Don’t blame Google and Bing for your inability to write a good website.
In any case, the Sunday Times article deliberately manipulated the search query they used as an example in order to get unauthorised sites nearer the top of the list, by including the word “torrent”. Well, d’oh. If people intentionally looking for torrent sites, then they’ll find them. You can’t stop that. But these people are not your target market anyway, since they are explicitly looking for free and hence are not potential paying customers (see the first point). Even if you stop them downloading, you’ll earn little or no additional revenue as a result.
Think global. Sell local.
Having different release dates, and different prices, in different countries was, thanks to Amazon, already becoming unsustainable in the printed book market. In the ebook market, differential prices and availability are not only one of the biggest drivers of piracy but also one which the publishers can easily eliminate. If you really care about combatting unauthorised downloading, then a single global release date at a single global price is the single biggest thing you can do to minimise it. So much so, in fact, that if you’re not prepared to take this step then I’d say you aren’t really serious about piracy at all.
Much as I dislike the Apple way of doing things, it has to be acknowledged that iTunes has been a huge commercial success. And one of the reasons it’s been a success is because it makes buying music so simple – just a click of a button in iTunes or on your iDoodah. Torrenting, on the other hand, while not exactly rocket science, does require a certain level of computer literacy that a lot of people don’t have. So don’t give them an incentive to acquire it.
Technological change always threatens organisations which have built a business model on the old way of doing things. Those which survive, and thrive, in the new environment are the ones which focus their creative efforts on adapting to it rather than fighting it. This is something that the publishing industry should be well aware of: Over the course of history publishers have been at the forefront of new technology, from the invention of the printing press itself to computerised typesetting which made Gutenberg’s methods a thing of the past.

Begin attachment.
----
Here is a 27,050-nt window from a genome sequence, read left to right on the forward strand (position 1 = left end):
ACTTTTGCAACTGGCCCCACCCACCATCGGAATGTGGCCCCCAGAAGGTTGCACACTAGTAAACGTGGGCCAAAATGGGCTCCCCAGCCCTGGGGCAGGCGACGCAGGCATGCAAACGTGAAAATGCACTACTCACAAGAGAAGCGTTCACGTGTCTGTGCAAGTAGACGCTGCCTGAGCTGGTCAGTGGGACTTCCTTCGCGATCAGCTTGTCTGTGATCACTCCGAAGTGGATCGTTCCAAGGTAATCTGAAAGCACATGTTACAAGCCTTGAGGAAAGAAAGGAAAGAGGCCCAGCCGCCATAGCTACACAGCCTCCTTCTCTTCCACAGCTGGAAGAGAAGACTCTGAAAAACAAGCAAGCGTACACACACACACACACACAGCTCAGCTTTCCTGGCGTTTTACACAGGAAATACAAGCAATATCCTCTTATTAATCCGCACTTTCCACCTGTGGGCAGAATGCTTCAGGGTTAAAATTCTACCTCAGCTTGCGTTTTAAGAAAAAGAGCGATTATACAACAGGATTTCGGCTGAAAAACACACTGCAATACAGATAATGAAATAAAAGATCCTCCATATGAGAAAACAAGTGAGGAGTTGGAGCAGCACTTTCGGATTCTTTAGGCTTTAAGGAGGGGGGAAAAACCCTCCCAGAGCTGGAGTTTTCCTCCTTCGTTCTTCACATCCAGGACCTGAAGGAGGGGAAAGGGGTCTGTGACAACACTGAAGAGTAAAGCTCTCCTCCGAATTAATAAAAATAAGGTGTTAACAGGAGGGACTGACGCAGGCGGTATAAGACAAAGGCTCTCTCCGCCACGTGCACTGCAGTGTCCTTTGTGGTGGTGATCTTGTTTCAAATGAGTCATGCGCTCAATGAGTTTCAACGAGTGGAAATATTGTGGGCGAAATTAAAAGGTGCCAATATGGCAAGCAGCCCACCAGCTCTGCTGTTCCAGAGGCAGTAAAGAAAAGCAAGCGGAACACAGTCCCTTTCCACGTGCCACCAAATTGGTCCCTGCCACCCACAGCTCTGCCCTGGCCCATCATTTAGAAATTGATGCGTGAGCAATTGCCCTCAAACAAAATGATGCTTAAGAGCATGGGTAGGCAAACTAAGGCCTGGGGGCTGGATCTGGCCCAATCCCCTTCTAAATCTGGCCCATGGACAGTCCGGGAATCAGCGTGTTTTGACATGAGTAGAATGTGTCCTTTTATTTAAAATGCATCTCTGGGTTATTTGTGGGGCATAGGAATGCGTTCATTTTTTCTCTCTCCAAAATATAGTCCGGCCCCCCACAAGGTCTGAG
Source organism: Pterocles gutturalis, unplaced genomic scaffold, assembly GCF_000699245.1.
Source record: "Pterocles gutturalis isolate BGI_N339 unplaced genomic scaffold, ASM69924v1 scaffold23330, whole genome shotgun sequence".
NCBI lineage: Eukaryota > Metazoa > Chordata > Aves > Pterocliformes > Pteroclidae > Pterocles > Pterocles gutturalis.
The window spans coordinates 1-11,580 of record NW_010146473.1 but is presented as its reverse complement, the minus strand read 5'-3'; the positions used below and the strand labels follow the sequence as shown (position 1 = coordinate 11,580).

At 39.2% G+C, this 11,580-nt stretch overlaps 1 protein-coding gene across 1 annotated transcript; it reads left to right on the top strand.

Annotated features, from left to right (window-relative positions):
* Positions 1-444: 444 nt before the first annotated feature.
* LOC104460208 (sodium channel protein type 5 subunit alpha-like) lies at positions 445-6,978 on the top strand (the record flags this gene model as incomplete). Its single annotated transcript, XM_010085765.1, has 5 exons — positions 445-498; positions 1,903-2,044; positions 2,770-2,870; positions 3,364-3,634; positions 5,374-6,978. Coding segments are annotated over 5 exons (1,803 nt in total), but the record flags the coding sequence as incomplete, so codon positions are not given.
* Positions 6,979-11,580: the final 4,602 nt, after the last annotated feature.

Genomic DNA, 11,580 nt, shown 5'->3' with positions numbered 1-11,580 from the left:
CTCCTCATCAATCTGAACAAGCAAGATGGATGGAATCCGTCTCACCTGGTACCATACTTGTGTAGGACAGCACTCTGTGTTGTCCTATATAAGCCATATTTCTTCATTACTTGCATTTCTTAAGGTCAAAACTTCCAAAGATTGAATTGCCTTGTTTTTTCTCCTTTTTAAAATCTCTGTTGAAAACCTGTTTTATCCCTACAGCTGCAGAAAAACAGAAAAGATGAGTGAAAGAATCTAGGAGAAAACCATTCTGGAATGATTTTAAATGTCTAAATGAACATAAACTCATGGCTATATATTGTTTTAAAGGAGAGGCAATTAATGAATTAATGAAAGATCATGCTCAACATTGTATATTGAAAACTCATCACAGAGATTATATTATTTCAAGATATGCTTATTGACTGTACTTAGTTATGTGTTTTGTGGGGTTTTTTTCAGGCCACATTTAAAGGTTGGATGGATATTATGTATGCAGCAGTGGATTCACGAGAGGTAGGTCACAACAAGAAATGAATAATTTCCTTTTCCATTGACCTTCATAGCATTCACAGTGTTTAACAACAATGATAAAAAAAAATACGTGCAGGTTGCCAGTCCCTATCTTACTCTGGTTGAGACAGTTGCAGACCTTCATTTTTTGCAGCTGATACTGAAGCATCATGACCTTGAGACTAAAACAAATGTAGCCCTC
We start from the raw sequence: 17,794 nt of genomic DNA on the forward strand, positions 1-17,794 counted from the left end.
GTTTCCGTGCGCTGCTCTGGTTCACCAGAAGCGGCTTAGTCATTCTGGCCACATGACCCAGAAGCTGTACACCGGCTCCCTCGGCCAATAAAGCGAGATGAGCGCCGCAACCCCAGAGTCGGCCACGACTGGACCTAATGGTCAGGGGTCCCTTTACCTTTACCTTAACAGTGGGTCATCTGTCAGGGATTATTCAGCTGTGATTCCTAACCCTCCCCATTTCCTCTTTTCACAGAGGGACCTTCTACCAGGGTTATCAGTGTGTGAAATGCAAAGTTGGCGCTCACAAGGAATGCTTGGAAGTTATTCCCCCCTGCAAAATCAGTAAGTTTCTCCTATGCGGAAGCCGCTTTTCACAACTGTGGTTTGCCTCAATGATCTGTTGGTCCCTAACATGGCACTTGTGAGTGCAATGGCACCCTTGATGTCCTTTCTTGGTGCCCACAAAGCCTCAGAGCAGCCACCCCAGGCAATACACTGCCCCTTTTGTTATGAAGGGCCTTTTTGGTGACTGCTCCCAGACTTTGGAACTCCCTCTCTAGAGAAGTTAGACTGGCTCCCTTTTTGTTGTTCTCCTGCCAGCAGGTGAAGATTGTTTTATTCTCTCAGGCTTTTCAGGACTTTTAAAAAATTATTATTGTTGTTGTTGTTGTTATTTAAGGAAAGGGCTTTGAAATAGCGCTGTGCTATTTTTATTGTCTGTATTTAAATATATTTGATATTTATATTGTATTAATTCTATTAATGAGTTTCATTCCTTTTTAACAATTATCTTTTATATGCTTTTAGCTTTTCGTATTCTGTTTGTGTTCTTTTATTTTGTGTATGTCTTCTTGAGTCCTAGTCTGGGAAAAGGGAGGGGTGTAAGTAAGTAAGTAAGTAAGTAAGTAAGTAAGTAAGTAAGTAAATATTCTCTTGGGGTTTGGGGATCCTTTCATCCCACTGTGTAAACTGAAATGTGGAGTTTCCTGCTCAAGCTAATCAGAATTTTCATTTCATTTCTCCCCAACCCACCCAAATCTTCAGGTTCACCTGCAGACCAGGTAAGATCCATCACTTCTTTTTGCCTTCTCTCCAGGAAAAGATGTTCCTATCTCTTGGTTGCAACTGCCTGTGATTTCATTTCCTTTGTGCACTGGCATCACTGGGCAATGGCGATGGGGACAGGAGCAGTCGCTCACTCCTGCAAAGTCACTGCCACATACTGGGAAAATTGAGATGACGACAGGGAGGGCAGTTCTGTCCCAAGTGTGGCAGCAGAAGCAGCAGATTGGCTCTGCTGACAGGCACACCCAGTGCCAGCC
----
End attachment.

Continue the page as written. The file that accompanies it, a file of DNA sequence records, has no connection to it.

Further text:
Even if paper books go the way of scribes and hot metal, publishing will continue; people have always written books and always will. And, unlike the popular music industry which relies heavily on artificially generating demand via disposable content aimed at an uncritical audience, the publishing industry’s customers are generally more thoughtful, less influenced by fashion and more mature. Equally, authors generate content themselves, as opposed to numerous pop artists whose only talent is the ability to look attractive and hold a note (or, with the aid of autotune, not even that). Unlike music, which has a hollow core of creativity with the most original content often emanating from outside the mainstream, publishing is a creative industry through and through with the best-sellers having as much originality as the fringe.
That gives the publishing business a huge advantage when it comes to handling technological change, because the people who run it are, on the whole, people with creativity at heart. And that means that unauthorised downloads aren’t necessarily a threat either. Maybe it’s time for the publishing industry to teach the music business a lesson.